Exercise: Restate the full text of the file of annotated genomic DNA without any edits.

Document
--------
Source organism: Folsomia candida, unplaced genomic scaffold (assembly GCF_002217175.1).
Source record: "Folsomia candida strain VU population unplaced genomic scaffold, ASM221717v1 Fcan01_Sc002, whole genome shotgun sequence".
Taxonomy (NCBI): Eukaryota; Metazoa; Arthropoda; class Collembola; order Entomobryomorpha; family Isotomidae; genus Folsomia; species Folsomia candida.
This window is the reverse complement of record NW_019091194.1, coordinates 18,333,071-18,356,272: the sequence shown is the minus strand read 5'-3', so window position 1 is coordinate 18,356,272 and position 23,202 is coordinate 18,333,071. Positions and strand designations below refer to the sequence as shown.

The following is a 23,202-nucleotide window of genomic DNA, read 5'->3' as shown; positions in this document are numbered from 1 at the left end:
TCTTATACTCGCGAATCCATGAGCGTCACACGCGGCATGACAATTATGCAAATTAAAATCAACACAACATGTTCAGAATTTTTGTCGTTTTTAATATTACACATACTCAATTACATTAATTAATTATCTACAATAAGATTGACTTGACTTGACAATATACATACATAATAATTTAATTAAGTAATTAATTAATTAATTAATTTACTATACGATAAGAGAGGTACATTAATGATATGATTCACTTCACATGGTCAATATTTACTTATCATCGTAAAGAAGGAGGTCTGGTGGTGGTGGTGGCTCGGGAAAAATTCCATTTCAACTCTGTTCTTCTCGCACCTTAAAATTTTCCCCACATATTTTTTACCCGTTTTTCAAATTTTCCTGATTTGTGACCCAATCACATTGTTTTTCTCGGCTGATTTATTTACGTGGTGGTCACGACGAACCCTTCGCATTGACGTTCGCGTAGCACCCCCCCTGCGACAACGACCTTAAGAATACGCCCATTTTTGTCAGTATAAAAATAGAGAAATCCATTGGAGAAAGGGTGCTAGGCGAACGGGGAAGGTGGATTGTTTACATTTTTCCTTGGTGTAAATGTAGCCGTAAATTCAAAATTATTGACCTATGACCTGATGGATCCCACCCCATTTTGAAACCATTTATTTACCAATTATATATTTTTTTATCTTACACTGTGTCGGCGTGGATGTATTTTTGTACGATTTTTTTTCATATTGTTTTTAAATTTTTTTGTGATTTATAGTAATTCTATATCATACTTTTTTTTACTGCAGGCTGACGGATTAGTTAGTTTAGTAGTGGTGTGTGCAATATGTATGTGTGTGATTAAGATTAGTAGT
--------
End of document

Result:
Source organism: Folsomia candida, unplaced genomic scaffold (assembly GCF_002217175.1).
Source record: "Folsomia candida strain VU population unplaced genomic scaffold, ASM221717v1 Fcan01_Sc002, whole genome shotgun sequence".
Taxonomy (NCBI): Eukaryota; Metazoa; Arthropoda; class Collembola; order Entomobryomorpha; family Isotomidae; genus Folsomia; species Folsomia candida.
This window is the reverse complement of record NW_019091194.1, coordinates 18,333,071-18,356,272: the sequence shown is the minus strand read 5'-3', so window position 1 is coordinate 18,356,272 and position 23,202 is coordinate 18,333,071. Positions and strand designations below refer to the sequence as shown.

The following is a 23,202-nucleotide window of genomic DNA, read 5'->3' as shown; positions in this document are numbered from 1 at the left end:
TCTTATACTCGCGAATCCATGAGCGTCACACGCGGCATGACAATTATGCAAATTAAAATCAACACAACATGTTCAGAATTTTTGTCGTTTTTAATATTACACATACTCAATTACATTAATTAATTATCTACAATAAGATTGACTTGACTTGACAATATACATACATAATAATTTAATTAAGTAATTAATTAATTAATTAATTTACTATACGATAAGAGAGGTACATTAATGATATGATTCACTTCACATGGTCAATATTTACTTATCATCGTAAAGAAGGAGGTCTGGTGGTGGTGGTGGCTCGGGAAAAATTCCATTTCAACTCTGTTCTTCTCGCACCTTAAAATTTTCCCCACATATTTTTTACCCGTTTTTCAAATTTTCCTGATTTGTGACCCAATCACATTGTTTTTCTCGGCTGATTTATTTACGTGGTGGTCACGACGAACCCTTCGCATTGACGTTCGCGTAGCACCCCCCCTGCGACAACGACCTTAAGAATACGCCCATTTTTGTCAGTATAAAAATAGAGAAATCCATTGGAGAAAGGGTGCTAGGCGAACGGGGAAGGTGGATTGTTTACATTTTTCCTTGGTGTAAATGTAGCCGTAAATTCAAAATTATTGACCTATGACCTGATGGATCCCACCCCATTTTGAAACCATTTATTTACCAATTATATATTTTTTTATCTTACACTGTGTCGGCGTGGATGTATTTTTGTACGATTTTTTTTCATATTGTTTTTAAATTTTTTTGTGATTTATAGTAATTCTATATCATACTTTTTTTTACTGCAGGCTGACGGATTAGTTAGTTTAGTAGTGGTGTGTGCAATATGTATGTGTGTGATTAAGATTAGTAGT